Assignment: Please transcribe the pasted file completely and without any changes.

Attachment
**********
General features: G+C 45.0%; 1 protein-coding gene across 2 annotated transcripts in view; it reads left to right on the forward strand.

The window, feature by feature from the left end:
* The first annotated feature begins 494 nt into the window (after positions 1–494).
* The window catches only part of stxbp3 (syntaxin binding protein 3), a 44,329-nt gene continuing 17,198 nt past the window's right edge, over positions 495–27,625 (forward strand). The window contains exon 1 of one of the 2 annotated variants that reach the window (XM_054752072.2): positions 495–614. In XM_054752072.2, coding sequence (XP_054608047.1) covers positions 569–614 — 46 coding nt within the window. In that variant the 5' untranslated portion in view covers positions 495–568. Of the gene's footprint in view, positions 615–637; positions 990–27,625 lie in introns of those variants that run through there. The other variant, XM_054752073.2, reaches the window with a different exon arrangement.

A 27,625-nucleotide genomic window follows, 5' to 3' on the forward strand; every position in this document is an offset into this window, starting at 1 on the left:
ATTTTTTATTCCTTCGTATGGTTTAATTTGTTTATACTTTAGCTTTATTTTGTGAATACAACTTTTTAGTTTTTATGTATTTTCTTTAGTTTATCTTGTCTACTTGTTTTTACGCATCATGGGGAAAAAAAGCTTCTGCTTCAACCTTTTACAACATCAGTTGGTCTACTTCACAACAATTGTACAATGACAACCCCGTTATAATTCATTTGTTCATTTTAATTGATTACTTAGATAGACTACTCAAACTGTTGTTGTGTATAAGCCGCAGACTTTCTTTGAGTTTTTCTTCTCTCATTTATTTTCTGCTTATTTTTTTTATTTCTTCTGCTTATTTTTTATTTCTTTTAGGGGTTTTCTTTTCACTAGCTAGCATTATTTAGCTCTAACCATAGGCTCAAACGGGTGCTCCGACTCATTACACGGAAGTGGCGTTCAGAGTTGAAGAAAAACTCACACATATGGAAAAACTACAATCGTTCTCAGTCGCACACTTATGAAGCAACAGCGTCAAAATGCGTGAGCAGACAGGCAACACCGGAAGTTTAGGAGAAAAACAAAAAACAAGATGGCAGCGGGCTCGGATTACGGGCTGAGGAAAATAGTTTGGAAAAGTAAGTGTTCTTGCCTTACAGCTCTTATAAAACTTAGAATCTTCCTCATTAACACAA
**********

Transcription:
General features: G+C 45.0%; 1 protein-coding gene across 2 annotated transcripts in view; it reads left to right on the forward strand.

The window, feature by feature from the left end:
* The first annotated feature begins 494 nt into the window (after positions 1–494).
* The window catches only part of stxbp3 (syntaxin binding protein 3), a 44,329-nt gene continuing 17,198 nt past the window's right edge, over positions 495–27,625 (forward strand). The window contains exon 1 of one of the 2 annotated variants that reach the window (XM_054752072.2): positions 495–614. In XM_054752072.2, coding sequence (XP_054608047.1) covers positions 569–614 — 46 coding nt within the window. In that variant the 5' untranslated portion in view covers positions 495–568. Of the gene's footprint in view, positions 615–637; positions 990–27,625 lie in introns of those variants that run through there. The other variant, XM_054752073.2, reaches the window with a different exon arrangement.

A 27,625-nucleotide genomic window follows, 5' to 3' on the forward strand; every position in this document is an offset into this window, starting at 1 on the left:
ATTTTTTATTCCTTCGTATGGTTTAATTTGTTTATACTTTAGCTTTATTTTGTGAATACAACTTTTTAGTTTTTATGTATTTTCTTTAGTTTATCTTGTCTACTTGTTTTTACGCATCATGGGGAAAAAAAGCTTCTGCTTCAACCTTTTACAACATCAGTTGGTCTACTTCACAACAATTGTACAATGACAACCCCGTTATAATTCATTTGTTCATTTTAATTGATTACTTAGATAGACTACTCAAACTGTTGTTGTGTATAAGCCGCAGACTTTCTTTGAGTTTTTCTTCTCTCATTTATTTTCTGCTTATTTTTTTTATTTCTTCTGCTTATTTTTTATTTCTTTTAGGGGTTTTCTTTTCACTAGCTAGCATTATTTAGCTCTAACCATAGGCTCAAACGGGTGCTCCGACTCATTACACGGAAGTGGCGTTCAGAGTTGAAGAAAAACTCACACATATGGAAAAACTACAATCGTTCTCAGTCGCACACTTATGAAGCAACAGCGTCAAAATGCGTGAGCAGACAGGCAACACCGGAAGTTTAGGAGAAAAACAAAAAACAAGATGGCAGCGGGCTCGGATTACGGGCTGAGGAAAATAGTTTGGAAAAGTAAGTGTTCTTGCCTTACAGCTCTTATAAAACTTAGAATCTTCCTCATTAACACAA